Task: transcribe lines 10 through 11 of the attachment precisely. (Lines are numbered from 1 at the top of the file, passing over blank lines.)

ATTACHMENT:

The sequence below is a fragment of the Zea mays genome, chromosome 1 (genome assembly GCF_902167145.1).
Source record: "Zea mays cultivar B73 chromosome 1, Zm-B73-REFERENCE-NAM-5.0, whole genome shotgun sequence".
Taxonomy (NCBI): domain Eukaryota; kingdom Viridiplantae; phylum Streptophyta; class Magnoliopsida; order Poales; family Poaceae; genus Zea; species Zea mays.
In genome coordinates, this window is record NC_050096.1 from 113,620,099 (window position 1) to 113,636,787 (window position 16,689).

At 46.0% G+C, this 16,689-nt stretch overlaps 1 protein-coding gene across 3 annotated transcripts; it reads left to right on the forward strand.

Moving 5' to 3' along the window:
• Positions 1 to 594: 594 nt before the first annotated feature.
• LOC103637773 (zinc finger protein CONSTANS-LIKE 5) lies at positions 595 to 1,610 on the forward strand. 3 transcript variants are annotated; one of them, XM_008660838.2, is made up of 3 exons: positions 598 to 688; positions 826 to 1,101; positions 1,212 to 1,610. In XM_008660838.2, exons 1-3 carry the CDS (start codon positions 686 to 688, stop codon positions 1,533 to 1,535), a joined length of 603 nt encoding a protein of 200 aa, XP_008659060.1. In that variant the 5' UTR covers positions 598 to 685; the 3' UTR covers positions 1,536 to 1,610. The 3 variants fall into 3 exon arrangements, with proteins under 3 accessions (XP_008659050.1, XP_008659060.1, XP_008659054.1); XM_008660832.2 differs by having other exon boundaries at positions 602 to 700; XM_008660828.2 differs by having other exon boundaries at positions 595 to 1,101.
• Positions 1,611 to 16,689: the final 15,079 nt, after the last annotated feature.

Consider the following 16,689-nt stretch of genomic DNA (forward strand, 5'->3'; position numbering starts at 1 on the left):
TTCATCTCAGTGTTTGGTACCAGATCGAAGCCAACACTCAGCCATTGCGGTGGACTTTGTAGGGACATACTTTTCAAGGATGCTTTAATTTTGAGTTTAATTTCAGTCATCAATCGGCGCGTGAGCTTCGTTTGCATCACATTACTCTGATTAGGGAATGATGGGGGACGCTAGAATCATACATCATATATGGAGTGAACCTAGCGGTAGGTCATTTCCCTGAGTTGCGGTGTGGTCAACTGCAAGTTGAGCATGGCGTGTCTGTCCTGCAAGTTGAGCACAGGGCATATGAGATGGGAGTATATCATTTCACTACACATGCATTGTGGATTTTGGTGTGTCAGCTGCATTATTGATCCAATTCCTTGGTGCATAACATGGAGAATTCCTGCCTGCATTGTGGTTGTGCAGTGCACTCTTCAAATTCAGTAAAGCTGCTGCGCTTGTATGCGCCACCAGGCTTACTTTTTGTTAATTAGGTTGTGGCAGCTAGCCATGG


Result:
Consider the following 16,689-nt stretch of genomic DNA (forward strand, 5'->3'; position numbering starts at 1 on the left):
TTCATCTCAGTGTTTGGTACCAGATCGAAGCCAACACTCAGCCATTGCGGTGGACTTTGTAGGGACATACTTTTCAAGGATGCTTTAATTTTGAGTTTAATTTCAGTCATCAATCGGCGCGTGAGCTTCGTTTGCATCACATTACTCTGATTAGGGAATGATGGGGGACGCTAGAATCATACATCATATATGGAGTGAACCTAGCGGTAGGTCATTTCCCTGAGTTGCGGTGTGGTCAACTGCAAGTTGAGCATGGCGTGTCTGTCCTGCAAGTTGAGCACAGGGCATATGAGATGGGAGTATATCATTTCACTACACATGCATTGTGGATTTTGGTGTGTCAGCTGCATTATTGATCCAATTCCTTGGTGCATAACATGGAGAATTCCTGCCTGCATTGTGGTTGTGCAGTGCACTCTTCAAATTCAGTAAAGCTGCTGCGCTTGTATGCGCCACCAGGCTTACTTTTTGTTAATTAGGTTGTGGCAGCTAGCCATGG